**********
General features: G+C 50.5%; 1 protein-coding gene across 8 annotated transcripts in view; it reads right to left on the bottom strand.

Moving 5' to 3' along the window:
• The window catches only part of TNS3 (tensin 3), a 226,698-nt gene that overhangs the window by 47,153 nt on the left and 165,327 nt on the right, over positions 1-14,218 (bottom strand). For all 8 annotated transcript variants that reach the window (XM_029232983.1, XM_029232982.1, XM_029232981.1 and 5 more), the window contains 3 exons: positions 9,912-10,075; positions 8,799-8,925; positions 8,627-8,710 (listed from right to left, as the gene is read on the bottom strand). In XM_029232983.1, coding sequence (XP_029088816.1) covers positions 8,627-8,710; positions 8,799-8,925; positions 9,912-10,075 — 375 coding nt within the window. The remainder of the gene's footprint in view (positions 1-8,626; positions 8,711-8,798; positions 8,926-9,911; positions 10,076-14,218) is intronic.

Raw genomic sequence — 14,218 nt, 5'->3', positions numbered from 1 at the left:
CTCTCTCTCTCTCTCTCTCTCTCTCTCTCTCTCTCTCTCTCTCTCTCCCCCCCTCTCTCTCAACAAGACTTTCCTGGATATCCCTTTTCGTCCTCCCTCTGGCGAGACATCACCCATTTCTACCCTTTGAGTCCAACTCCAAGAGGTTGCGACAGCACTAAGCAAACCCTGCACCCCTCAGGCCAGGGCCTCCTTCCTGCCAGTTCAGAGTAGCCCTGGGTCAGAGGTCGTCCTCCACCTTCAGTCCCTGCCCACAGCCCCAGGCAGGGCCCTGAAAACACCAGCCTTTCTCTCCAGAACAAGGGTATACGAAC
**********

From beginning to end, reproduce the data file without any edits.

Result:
General features: G+C 50.5%; 1 protein-coding gene across 8 annotated transcripts in view; it reads right to left on the bottom strand.

Moving 5' to 3' along the window:
• The window catches only part of TNS3 (tensin 3), a 226,698-nt gene that overhangs the window by 47,153 nt on the left and 165,327 nt on the right, over positions 1-14,218 (bottom strand). For all 8 annotated transcript variants that reach the window (XM_029232983.1, XM_029232982.1, XM_029232981.1 and 5 more), the window contains 3 exons: positions 9,912-10,075; positions 8,799-8,925; positions 8,627-8,710 (listed from right to left, as the gene is read on the bottom strand). In XM_029232983.1, coding sequence (XP_029088816.1) covers positions 8,627-8,710; positions 8,799-8,925; positions 9,912-10,075 — 375 coding nt within the window. The remainder of the gene's footprint in view (positions 1-8,626; positions 8,711-8,798; positions 8,926-9,911; positions 10,076-14,218) is intronic.

Raw genomic sequence — 14,218 nt, 5'->3', positions numbered from 1 at the left:
CTCTCTCTCTCTCTCTCTCTCTCTCTCTCTCTCTCTCTCTCTCTCTCCCCCCCTCTCTCTCAACAAGACTTTCCTGGATATCCCTTTTCGTCCTCCCTCTGGCGAGACATCACCCATTTCTACCCTTTGAGTCCAACTCCAAGAGGTTGCGACAGCACTAAGCAAACCCTGCACCCCTCAGGCCAGGGCCTCCTTCCTGCCAGTTCAGAGTAGCCCTGGGTCAGAGGTCGTCCTCCACCTTCAGTCCCTGCCCACAGCCCCAGGCAGGGCCCTGAAAACACCAGCCTTTCTCTCCAGAACAAGGGTATACGAAC